lively I may say an engrossing interest in all the
hearers. It was settled, however, after a vigorous
discussion, in favor of the King, whose royal dig
nity the twelve Judges were unanimously of opinion
was entitled to precedency over that of the Queen.
To my great surprise, my brother Downright volun
teered an argument on this intricate point, making
an exceedingly clever speech in favor of the King's
dignity, as was admitted by every one who heard
it. It rested chiefly on the point that the ashes of
the tail were, by the sentence, to be thrown into
the culprit's face. It is true this might be done
physically after decapitation, but it could not be
done morally. This part of the punishment was
designed for a moral effect; and to produce that ef
feet, consciousness and shame were both necessary*
Therefore, the moral act of throwing the ashes into



THE MOMKIJTS. 341

the face of the criminal could only be done while
he was living, and capable of being ashamed.

Meditation, Chief-Justice, delivered the opinion
of the bench. It contained the usual amount of
legal ingenuity and logic, was esteemed as very
eloquent in that part which touched on the sacred
and inviolable character of the royal prerogatives,
(prerogatives, as he termed them,) and was so
lucid in pointing out the general inferiority of the
Queen-consort, that I felt happy her Majesty was
not present to hear herself and sex undervalued.
As might have been expected, it allowed great
weight to the distinction taken by the Brigadier.
The decision was in the following words, viz.
" Rex et Regina versus No. 1, sea-w r ater-color : Or
dered, that the officers of justice shall proceed forth
with to decaudisate the defendant before they de
capitate him ; provided he has not been forthwith
decapitated before he can be decaudisated."

The moment this mandamus was put into the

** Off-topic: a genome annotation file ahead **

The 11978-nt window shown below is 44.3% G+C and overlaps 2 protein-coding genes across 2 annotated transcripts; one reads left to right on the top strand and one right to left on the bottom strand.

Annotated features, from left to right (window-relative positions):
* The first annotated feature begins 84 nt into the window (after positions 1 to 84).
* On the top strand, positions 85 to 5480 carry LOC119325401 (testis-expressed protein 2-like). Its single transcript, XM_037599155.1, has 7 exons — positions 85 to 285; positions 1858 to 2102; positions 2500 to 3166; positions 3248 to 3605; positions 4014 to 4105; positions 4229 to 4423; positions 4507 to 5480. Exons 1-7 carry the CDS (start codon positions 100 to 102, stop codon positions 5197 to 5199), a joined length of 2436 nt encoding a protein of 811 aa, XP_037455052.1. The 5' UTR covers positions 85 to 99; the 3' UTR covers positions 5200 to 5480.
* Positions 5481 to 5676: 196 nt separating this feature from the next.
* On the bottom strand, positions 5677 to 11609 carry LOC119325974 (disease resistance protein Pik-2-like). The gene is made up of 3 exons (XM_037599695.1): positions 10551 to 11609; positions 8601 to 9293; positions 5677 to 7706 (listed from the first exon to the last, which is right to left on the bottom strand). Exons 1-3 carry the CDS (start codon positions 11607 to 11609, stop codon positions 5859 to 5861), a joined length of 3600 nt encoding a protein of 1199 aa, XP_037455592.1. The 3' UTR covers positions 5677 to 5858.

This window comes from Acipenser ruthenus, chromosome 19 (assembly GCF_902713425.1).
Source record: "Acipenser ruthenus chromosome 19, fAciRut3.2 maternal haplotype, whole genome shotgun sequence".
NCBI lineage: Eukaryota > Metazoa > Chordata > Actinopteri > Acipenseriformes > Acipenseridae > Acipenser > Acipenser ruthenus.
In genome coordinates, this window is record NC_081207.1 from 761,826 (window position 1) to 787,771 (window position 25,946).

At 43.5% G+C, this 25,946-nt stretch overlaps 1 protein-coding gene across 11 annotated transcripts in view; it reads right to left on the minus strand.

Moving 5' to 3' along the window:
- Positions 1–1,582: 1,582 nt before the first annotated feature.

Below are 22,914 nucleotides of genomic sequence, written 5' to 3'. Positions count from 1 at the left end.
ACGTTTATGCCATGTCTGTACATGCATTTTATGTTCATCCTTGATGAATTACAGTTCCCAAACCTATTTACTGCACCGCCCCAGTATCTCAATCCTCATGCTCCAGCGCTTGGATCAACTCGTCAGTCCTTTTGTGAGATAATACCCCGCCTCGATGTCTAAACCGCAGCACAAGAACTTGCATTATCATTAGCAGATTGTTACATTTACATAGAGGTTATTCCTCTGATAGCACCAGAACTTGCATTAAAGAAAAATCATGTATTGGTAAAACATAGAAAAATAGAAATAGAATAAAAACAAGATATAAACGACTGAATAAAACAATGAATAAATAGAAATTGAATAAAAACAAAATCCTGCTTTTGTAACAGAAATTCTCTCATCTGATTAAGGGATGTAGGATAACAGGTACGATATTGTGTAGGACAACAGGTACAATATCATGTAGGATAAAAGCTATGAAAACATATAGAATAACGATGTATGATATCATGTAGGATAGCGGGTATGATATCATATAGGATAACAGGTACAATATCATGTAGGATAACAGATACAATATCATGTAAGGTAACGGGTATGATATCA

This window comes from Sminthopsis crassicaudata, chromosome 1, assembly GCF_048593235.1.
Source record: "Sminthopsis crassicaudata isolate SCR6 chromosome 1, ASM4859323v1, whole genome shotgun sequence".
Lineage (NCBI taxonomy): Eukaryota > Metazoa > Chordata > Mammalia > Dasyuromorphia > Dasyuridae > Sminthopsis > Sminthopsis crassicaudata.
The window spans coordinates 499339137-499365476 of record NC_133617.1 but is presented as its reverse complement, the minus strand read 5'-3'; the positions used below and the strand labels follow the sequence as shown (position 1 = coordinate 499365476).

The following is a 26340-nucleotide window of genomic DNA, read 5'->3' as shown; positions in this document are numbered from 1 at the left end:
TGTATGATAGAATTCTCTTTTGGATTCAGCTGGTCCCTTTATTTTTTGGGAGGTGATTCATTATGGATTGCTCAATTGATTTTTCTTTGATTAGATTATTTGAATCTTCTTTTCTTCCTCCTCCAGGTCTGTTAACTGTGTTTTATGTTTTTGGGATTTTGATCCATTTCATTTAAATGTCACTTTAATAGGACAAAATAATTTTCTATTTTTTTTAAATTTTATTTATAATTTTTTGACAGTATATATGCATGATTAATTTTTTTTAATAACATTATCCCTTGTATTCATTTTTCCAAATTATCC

hands of the proper officer, Brigadier Downright
caught me by the knee, and led me out of the hall
of justice, as if both our lives depended on our ex
pedition. I was about to reproach him for having
volunteered to aid the King's Attorney-General,
when, seizing me by the root of the tail, for the
want of a button-hole, he said, with evident satis
faction,

** Affairs go on swimmingly, my dear Sir John !
I do not remember to have been employed, for some
years, in a more interesting litigation. Now this
cause, which, no doubt, you think is drawing to a
close, has just reached its pivot, or turning point ;
and I see every prospect of extricating our client
with great credit to myself."

" How ! my brother Downright !" I interrupted ;
" the accused is finally sentenced, if not actually
executed !"

29*



342 THE MOMKI\S.

" Not so fast, my good Sir John not so fast, by
any means. Nothing is final in law, while there is
a farthing to meet the costs, or the criminal can
yet gasp. I hold our case to be in an excellent
way; much better than I have deemed it at any
time since the accused was arraigned."

Surprise left me no other power than that which
was necessary to demand an explanation.

" All depends on the single fact, dear sir," conti
nued my brother Downright, " whether the head is
still on the body of the accused or not. Do you
proceed, as fast as possible, to the place of execu
tion; and, should our client still have a head, keep
up his spirits by a proper religious discourse, always
preparing him for the worst, for this is no more
than wisdom ; but, the instant his tail is separated
from his body, run hither as fast as you can, to ap